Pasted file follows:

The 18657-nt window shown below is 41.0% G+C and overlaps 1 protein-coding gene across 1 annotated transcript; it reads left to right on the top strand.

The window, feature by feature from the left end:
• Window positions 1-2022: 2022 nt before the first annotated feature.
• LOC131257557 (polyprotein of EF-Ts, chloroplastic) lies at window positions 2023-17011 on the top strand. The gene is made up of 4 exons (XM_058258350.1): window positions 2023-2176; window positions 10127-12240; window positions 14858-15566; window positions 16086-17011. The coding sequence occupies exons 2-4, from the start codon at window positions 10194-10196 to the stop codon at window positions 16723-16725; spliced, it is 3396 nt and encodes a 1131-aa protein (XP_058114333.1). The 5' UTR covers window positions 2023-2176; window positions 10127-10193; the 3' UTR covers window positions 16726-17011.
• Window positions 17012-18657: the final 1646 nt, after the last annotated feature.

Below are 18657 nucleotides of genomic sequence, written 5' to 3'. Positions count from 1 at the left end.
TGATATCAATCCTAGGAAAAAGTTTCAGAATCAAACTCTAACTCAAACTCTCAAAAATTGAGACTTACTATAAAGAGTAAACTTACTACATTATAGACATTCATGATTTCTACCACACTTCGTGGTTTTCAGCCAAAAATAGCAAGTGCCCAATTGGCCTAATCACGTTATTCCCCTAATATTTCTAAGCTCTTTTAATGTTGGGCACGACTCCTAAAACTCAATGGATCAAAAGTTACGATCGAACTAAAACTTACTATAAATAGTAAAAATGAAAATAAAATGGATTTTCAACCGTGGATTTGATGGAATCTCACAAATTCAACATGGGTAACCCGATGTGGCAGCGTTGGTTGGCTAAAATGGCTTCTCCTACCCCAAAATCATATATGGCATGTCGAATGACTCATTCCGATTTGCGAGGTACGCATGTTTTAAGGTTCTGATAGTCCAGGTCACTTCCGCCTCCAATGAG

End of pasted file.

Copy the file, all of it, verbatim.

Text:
The 18657-nt window shown below is 41.0% G+C and overlaps 1 protein-coding gene across 1 annotated transcript; it reads left to right on the top strand.

The window, feature by feature from the left end:
• Window positions 1-2022: 2022 nt before the first annotated feature.
• LOC131257557 (polyprotein of EF-Ts, chloroplastic) lies at window positions 2023-17011 on the top strand. The gene is made up of 4 exons (XM_058258350.1): window positions 2023-2176; window positions 10127-12240; window positions 14858-15566; window positions 16086-17011. The coding sequence occupies exons 2-4, from the start codon at window positions 10194-10196 to the stop codon at window positions 16723-16725; spliced, it is 3396 nt and encodes a 1131-aa protein (XP_058114333.1). The 5' UTR covers window positions 2023-2176; window positions 10127-10193; the 3' UTR covers window positions 16726-17011.
• Window positions 17012-18657: the final 1646 nt, after the last annotated feature.

Below are 18657 nucleotides of genomic sequence, written 5' to 3'. Positions count from 1 at the left end.
TGATATCAATCCTAGGAAAAAGTTTCAGAATCAAACTCTAACTCAAACTCTCAAAAATTGAGACTTACTATAAAGAGTAAACTTACTACATTATAGACATTCATGATTTCTACCACACTTCGTGGTTTTCAGCCAAAAATAGCAAGTGCCCAATTGGCCTAATCACGTTATTCCCCTAATATTTCTAAGCTCTTTTAATGTTGGGCACGACTCCTAAAACTCAATGGATCAAAAGTTACGATCGAACTAAAACTTACTATAAATAGTAAAAATGAAAATAAAATGGATTTTCAACCGTGGATTTGATGGAATCTCACAAATTCAACATGGGTAACCCGATGTGGCAGCGTTGGTTGGCTAAAATGGCTTCTCCTACCCCAAAATCATATATGGCATGTCGAATGACTCATTCCGATTTGCGAGGTACGCATGTTTTAAGGTTCTGATAGTCCAGGTCACTTCCGCCTCCAATGAG